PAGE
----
What is a professional student, in the context of a "Graduate and Professional Student Organization" in the United States (cf. this one)? How are they different than or similar to post-docs?

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    Sometimes this refers to a graduate student in a program leading to a "professional" degree, such as law, dentistry, etc. – Nate Eldredge Apr 18 '15 at 13:17
  • @NateEldredge Yes, that could be what they meant. – Geremia Apr 18 '15 at 18:27
  • One of my former bosses (who resented educated people), referred to professional students to those who enroll in continuing education, and get degree after degree, even while remaining employed. Turns out, the head of our government organization had FOUR Masters degrees :-) – Glowie Apr 18 '15 at 20:18
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    As in other comments and answers, there are two distinct uses, distinguished by emphasis, described in standard-ish U.S. English as: "professional student" (informal pejorative), and "professional student" (professional(=non-academic-goal)-program student). – paul garrett Apr 18 '15 at 22:53
  • @paulgarrett Now that the question has been clarified, it's clear that it has nothing whatsoever to do with the pejorative meaning (after all, such people wouldn't have an association). – David Richerby Apr 18 '15 at 22:57

While Bill Barth's description of "professional student" as someone whose sheltering in academia and trying not to graduate is one I have heard, there's also a more formal designation for the term.

Mainly, post-graduate students who are in professional degree programs. For example, medical and dental students, law students, many students pursuing Masters of Public Health degrees, or MBAs, etc. are all pursuing degrees that are intended to be applied to a profession, rather than going further into academia. They often have somewhat different concerns than graduate students, hence the different term.

  • Could you clarify, please? It seems you are listing a somewhat restricted class of fields (law, medicine and health-related), and I somehow see a pattern there (in that those are typically fields where you need some official (read: national) permit to work in the field, so there usually is some kind of a nationally standardized exam), but I don't understand yet what is meant by being "applied to a profession". I take it someone whose profession is designing car technology would apply his or her degree of a Master in Engineering (or whatever degree they have) to their profession just as well? – O. R. Mapper Apr 18 '15 at 19:26
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    +1. Now that the context has been clarified, I'm certain this is what is meant here. – Nate Eldredge Apr 18 '15 at 19:28
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    The important distinction here is that these professional degres are not research oriented but are oriented towards training in the practice of a particular profession. Students in professional programs in business, law, medicine, pharmacy, etc. take courses and participate in various kinds of internships, but seldom are involved in academic research. Compare this with students in research oriented MS and PhD programs, where the research component of the degree is substantial. – Brian Borchers Apr 18 '15 at 19:38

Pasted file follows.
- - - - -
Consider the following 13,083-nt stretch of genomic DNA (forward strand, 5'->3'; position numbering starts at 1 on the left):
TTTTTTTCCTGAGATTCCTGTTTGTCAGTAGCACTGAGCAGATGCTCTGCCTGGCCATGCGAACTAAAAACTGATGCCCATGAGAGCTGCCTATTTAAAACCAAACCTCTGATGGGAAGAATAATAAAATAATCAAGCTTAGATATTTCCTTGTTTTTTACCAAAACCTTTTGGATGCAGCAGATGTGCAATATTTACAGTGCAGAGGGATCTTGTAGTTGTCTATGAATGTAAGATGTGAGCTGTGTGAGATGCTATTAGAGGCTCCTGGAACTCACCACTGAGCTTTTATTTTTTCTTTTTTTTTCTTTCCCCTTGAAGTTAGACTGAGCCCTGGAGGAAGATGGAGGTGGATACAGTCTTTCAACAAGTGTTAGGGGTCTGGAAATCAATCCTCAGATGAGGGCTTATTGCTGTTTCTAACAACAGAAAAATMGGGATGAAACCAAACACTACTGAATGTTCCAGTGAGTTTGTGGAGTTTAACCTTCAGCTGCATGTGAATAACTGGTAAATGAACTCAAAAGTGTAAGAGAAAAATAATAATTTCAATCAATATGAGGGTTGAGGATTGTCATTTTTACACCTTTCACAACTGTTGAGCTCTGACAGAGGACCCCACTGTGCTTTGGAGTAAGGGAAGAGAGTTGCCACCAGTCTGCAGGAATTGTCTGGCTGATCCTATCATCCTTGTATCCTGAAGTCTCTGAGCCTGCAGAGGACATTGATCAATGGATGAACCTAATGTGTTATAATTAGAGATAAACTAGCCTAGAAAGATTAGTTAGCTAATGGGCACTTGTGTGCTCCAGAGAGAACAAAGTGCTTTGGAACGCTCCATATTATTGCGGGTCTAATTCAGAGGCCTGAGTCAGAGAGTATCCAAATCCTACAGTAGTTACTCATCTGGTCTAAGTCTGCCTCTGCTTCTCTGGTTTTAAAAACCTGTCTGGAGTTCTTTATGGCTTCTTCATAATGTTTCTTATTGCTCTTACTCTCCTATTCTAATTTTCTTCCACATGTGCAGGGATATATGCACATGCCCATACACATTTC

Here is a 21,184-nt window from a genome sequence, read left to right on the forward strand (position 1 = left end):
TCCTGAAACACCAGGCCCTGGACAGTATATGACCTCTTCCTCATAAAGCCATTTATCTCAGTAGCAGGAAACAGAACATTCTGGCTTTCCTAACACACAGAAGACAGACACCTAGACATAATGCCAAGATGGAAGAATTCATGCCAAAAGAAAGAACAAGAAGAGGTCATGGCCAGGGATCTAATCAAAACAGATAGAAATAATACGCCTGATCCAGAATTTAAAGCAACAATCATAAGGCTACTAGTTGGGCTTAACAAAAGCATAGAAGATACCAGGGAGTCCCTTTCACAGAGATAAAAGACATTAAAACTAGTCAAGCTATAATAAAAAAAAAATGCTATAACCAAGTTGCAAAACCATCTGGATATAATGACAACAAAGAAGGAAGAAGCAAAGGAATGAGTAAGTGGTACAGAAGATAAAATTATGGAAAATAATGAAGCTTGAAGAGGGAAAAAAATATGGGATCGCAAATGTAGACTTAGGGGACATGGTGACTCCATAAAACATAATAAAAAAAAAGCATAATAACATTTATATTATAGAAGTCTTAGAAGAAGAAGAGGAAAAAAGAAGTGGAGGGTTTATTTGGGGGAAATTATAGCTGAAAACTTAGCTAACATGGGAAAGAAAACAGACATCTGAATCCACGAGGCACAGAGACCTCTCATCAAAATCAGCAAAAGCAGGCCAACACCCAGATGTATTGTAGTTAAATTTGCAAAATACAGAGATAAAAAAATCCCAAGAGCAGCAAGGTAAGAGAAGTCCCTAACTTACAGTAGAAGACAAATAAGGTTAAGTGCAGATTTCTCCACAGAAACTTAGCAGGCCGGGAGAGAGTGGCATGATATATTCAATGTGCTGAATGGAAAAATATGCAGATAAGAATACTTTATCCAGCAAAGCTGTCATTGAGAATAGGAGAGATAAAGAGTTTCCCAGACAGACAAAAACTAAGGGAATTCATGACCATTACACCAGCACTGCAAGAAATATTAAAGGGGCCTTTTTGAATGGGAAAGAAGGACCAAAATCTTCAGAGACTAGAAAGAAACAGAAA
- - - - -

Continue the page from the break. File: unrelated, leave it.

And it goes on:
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    An MBA student would be another good example of a professional student whose field has no professional licensing system. – cpast Apr 19 '15 at 0:05
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    @Geremia "Vocational Student" in the U.S. often implies a non-degree (or at least non-Masters/Doctoral degree) student pursuing things like automotive repair, etc. – Fomite Feb 6 '18 at 0:26

My experience with the term is frequently derogatory. It is usually applied to a person who either doesn't know what they want to study, switches their major every year or two, refuses to graduate, and spends many more years than the average in school before graduating. Or, slightly less bad, is someone who likes school so much that they keep finding ways to get degree after degree after degree, never getting a job related to one of their majors, and typically working menial jobs to keep funding their education habit.

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    Given the clarification of the OP, I would suggest you may wish to delete this answer, since it is answering a different question. – jakebeal Apr 18 '15 at 19:19
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    @jakebeal I think that this answer needs an explanation that this meaning belongs to another context, but this is still valuable for future searches on the site. – svavil Feb 5 '18 at 19:09

Without knowing the exact details (e.g. country, university, link to that organization's website), I would wager the following presumption:

This is an organization of those students who are more experienced, mature or advanced relative to the regular/typical undergraduate students. One category of these are graduate students, another is students who are established professionals outside academia - either due to work experience or a non-academic qualification - and are engaged in some kind of supplementary or advanced study programs.

Examples of potential such "professional students":

  • Electricians
  • Woodworkers
  • Mechanics
  • Performance artists
  • School teachers
  • Accountants
  • Nurses

in some countries these might fall under the "graduate student" category, but in others the qualifications for these professions are not undergraduate academic degrees.

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